Nonprofit Investment Management Blog

Not-So-Sweet: An ESG Look at Chocolate

Posted by William Anderson on Mar 4, 2022 10:00:00 AM

Not So Sweet ESG Blog Image

In the season of chocolate hearts, eggs and rabbits, there is a lot of attention focused on chocolate.

Unfortunately, the chocolate industry provides an example of how a prudent investor needs to look under corporate sugar-coating of unpleasant truths.


The Inclusiveness of M&Ms

M&M Mars is a private company. It has recently trumpeted its redrawn animations of M&Ms that eliminate sexist, racist and anti-handicapped stereotypes. The changes included the substitution of sneakers for go-go boots on one M&M character and the replacement of high-heeled shoes with “more sensible heels” on another. The “anxieties” of the Orange M&M are not to be made a source of humor in future commercials.  

While anything that imparts a greater sense of happiness and inclusivity is a positive, ideally, it is also a positive to M&M’s bottom-line profits. Certainly, this marketing move has garnered M&Ms a great deal of publicity among faux controversy in the media.

ESG the New Chocolate Image

Image courtesy of


What Is Not Spoken Of

And while attention has been focused on this cartoon animation, there has been little focus on the use of child labor and child slavery in the cocoa industry in Ghana and Cote d’Ivorie. This issue was first reported as early as 1903. There are currently 1.56 million children involved in the harvesting of cocoa in West Africa according to the U.S. Department of Labor. 37% of Ivorian children and 55% of Ghanaian children in cocoa producing areas were used as full-time labor according to research by the U.S. Department of Labor. The local government officials in both African countries turn their backs on the issue.  

There are also children enslaved in other countries that are brought to the plantations. There are long running legal actions against the chocolate industry by a group of now adults who were kidnapped as children from Mali and then enslaved in the cocoa industry in Ivory Coast and Ghana. The enslaved receive no wages, are told where they are and have no contact with the outside world. This involves children as young as five and six.   

While the large players in the chocolate industry have signed various protocols to work for elimination of child and slave labor in its supply chain, nothing has truly been done about the problem.  Some of these pronouncements are 15 and 20 years old. With the economic demand heft and resources of the top corporations in this industry, the problematic issues in the supply chain should have long ago been eliminated.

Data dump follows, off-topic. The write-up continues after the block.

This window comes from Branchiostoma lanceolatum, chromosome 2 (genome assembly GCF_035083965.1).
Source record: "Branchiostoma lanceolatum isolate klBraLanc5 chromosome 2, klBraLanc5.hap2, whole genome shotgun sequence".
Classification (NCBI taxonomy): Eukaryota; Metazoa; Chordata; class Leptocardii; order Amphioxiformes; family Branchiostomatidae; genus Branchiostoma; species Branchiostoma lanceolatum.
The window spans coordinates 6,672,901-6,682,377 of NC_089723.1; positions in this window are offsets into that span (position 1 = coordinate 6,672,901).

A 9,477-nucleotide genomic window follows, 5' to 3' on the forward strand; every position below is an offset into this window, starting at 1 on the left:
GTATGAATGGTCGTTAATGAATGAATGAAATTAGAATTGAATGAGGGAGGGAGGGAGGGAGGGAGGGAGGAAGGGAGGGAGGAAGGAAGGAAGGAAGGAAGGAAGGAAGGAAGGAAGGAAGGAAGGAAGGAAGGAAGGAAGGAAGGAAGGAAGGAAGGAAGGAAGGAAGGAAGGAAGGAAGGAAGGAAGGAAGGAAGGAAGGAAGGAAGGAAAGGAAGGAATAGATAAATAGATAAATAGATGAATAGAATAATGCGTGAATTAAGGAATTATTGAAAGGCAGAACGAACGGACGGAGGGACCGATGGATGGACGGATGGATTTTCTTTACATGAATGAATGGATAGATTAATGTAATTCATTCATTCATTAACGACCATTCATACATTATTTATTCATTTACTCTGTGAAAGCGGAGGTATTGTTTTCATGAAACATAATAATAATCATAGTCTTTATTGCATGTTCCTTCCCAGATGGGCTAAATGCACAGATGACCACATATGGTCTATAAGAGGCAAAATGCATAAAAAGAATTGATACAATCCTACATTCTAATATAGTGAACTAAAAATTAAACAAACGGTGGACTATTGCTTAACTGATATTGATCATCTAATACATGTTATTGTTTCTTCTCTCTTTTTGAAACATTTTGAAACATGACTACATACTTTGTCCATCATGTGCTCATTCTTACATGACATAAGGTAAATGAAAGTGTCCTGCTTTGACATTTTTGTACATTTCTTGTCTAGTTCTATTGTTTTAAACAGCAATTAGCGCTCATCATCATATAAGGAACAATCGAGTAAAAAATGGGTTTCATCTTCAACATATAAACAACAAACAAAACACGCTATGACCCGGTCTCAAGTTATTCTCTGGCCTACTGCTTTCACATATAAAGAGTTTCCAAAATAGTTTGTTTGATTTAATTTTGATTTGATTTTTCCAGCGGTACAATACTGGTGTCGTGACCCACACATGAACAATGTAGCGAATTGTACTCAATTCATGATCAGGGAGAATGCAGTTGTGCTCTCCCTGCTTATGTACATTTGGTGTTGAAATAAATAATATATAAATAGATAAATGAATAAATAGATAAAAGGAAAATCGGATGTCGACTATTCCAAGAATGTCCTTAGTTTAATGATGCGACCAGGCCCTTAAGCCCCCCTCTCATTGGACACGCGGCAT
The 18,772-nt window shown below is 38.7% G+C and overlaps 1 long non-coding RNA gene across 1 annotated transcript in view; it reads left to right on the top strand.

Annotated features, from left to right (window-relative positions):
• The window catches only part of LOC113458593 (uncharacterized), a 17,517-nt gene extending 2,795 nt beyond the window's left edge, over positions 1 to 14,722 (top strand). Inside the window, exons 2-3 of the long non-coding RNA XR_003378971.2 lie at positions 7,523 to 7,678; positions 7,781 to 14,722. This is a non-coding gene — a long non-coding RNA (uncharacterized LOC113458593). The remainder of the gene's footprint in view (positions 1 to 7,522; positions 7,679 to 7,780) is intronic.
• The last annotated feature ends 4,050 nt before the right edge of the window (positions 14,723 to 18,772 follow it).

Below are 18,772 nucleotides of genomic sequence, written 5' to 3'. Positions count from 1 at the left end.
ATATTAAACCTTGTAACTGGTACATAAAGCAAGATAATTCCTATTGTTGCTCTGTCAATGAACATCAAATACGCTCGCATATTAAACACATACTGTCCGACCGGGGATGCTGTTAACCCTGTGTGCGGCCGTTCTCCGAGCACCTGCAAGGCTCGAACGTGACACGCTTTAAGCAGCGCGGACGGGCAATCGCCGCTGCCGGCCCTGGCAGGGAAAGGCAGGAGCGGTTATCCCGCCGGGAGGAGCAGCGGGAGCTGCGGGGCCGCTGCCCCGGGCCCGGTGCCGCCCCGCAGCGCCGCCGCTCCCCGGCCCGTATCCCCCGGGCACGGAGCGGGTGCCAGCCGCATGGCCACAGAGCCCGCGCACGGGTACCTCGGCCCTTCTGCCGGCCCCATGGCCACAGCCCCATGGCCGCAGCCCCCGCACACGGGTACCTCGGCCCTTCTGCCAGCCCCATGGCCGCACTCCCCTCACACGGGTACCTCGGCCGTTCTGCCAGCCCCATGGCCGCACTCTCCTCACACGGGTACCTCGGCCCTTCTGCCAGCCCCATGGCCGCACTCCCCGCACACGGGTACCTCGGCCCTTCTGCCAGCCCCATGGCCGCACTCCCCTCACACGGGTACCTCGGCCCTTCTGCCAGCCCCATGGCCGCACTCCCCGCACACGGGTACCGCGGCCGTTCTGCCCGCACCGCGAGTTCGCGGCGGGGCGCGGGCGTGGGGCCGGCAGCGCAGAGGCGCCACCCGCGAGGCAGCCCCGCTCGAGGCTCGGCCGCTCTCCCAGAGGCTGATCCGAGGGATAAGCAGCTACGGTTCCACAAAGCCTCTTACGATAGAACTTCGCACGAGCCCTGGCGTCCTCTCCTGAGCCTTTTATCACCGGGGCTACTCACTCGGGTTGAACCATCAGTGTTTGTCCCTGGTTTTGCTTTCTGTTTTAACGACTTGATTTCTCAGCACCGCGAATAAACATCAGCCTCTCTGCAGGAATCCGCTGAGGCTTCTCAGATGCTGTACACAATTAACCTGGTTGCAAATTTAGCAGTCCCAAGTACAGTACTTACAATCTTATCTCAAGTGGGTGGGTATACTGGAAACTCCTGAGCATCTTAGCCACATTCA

Companies specifically cited by the U.S. Department of Labor are Nestle, Cargill (private), Barry Callebaut, Mars (private), Olam, Hershey, Mondelez, and Fuji Oil Holdings (dba Blommer Chocolates).


What Does It Mean for the Investor?

There are several takeaways for the Board:

While the chocolate industry has been profitable, it has major exposure to litigation damages, risk of long-term reputational problems and the potential that the labor conditions and governmental corruption could lead to insurrection destroying its essential raw materials. Focus on this problem could also result in consumer boycotts leading to lower demand.

Having an investment manager that has the capability and desire to look underneath the shiny hood of corporate pronouncements to look at issues such as this is critical. Even the unintentional holding of an investment by the organization in this industry would be embarrassing and could alienate potential donors.  

Beyond the “business” or economic cases, it is about not participating in profits from something that is an egregious wrong. At the end of the day, sustainable and responsible investing is not about shoes replacing go-go boots cartoon characters in a commercial.  

If you would like to discuss our approach to integrating ESG into investing, please set-up a time for me to call at your convenience.


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Topics: Nonprofit

William Anderson

Written by William Anderson

William Anderson serves as a Wealth Advisor and Portfolio Manager. Bill handles all aspects of investment portfolio management and client relationships. He offers advice to a diverse group of clients including foundations, professionals in academia, the medical and cultural fields, divorcees, and large family groups.

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